Is Airbus hard-wired for a crash?

Delays in the vital Airbus 380 project have been identified around complex wiring problems. But the crucial problems may be the cultural hard-wiring of the parent company EADS revealed in the job-equity summit between Chirac and Merkel.

Update: I recently suggested that Airbus was struggling in its efforts to secure its future because of some killer facts noting that:

The killer facts that will pervade the talks are as follows. The mighty and innovative airbus 380 project has been mired in technological challenges (particularly over gigantic wiring problems) at the Toulouse plant. At minimum, these will cause huge compensation payouts to customers. (The financials would be much worse if competitor Boeing were not working to full capacity). The governance of EADS has been an extended story of struggle between French and German interests (in which the Franco-German co-leadership plays a part). British political influence disappeared after UK defense and aviation company BAE Systems announced its plans to sell 20% stake in Airbus to EADS last year.

Over the weekend, an official version of the story has emerged via the news agencies. In it, the discussions between Chirac and Merkel have been described as resulting in a concord (is that really le mot juste?). According to a Times article

Chirac said he expected that “in terms of jobs, in terms of technology, there be perfect equity in the sharing of the consequences but, equally, that there be no straight layoffs.”

Did I get it wrong?

My earlier account was ‘off-message’, if M Chirac’s statement is to be accepted at face-value. However, further reading of the reports in the German press suggests that that ‘perfect equity in the sharing of consequences’ is unlikely, and even less likely is there to be perfect harmony between French and German expectations.

I had misled myself in conflating the company announcement to delay its restructuring plan, with the meeting between Jacques Chirac and Angela Merkel. It turns out that the decision to delay the restructuring of the company, although attributed to the political storm brewing, was announced before the ‘summit’

I had also bought the story from English press reports that the wiring at Toulouse had been a major source of the Airbus 380 problems. In contrast, a German report suggests that their Hamburg plant has been blamed for much of Airbus’s operating loss for 2006 due to the delays, and that some of the A380 production could be transferred to Airbus plants in Toulouse, France, which could also be the assembly site for the new A350.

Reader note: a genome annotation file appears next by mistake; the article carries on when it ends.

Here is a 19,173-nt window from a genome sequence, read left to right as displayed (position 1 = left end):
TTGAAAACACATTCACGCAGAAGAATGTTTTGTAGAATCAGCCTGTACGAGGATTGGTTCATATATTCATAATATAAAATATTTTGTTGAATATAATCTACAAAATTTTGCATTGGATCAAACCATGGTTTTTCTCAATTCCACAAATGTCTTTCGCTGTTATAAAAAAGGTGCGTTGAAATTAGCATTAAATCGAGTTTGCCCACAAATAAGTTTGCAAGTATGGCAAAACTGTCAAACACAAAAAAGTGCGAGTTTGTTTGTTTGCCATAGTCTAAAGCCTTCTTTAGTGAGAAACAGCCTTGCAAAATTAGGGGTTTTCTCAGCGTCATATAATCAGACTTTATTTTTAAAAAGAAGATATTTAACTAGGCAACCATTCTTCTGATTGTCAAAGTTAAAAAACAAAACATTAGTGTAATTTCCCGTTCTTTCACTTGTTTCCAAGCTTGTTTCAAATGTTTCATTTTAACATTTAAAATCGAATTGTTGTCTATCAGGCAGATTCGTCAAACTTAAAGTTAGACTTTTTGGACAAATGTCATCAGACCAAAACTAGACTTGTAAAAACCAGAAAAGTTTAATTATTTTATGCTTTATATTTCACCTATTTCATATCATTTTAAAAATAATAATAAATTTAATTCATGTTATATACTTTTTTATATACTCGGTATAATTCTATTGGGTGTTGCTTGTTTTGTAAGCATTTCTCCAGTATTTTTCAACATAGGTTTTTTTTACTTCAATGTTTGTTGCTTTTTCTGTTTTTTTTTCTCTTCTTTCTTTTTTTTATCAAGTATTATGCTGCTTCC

But these remain issues to be cleared up. More obviously, the political meeting was more about finding a political statement of harmony. This may not be unconnected with electoral campaigning in France at present.

Cultural hardwiring

This seems to me to be an example of cultural hard-wiring in the company. I have modified the more familiar terms of hardware and software in cultural theory to suggest that the corporate rigidities, like the wiring of the Airbus 380, may be rather resistant to a quick-fix. The structure is closer to hardware than to software, more hardwired than softwired in nature.

What happens next?

We will learn whether the company will announce steps to address its urgent technological problems which are key to its production difficulties. Or whether the stories will remain focused on the political dimensions of the company’s hard wiring. (No, I still don’t think Concord is the mot juste). Some predictions are still worth offering.

Airbus is not in a position in which traditional ‘strong’ leadership can be expected to make a significant difference in the short term. Louis Gallois was not selected for such actions, and he may as well continue seek a consensus which permits the company to introduce its needed restructuring plan. This suggests that change will be that of the reasonable man rather than the progress which Bernard Shaw argued was achievable only through the efforts of the unreasonable and heroic leader.

Leave a Reply

Fill in your details below or click an icon to log in:

WordPress.com Logo

You are commenting using your WordPress.com account. Log Out /  Change )

Google photo

You are commenting using your Google account. Log Out /  Change )

Twitter picture

You are commenting using your Twitter account. Log Out /  Change )

Facebook photo

You are commenting using your Facebook account. Log Out /  Change )

Connecting to %s

%d bloggers like this: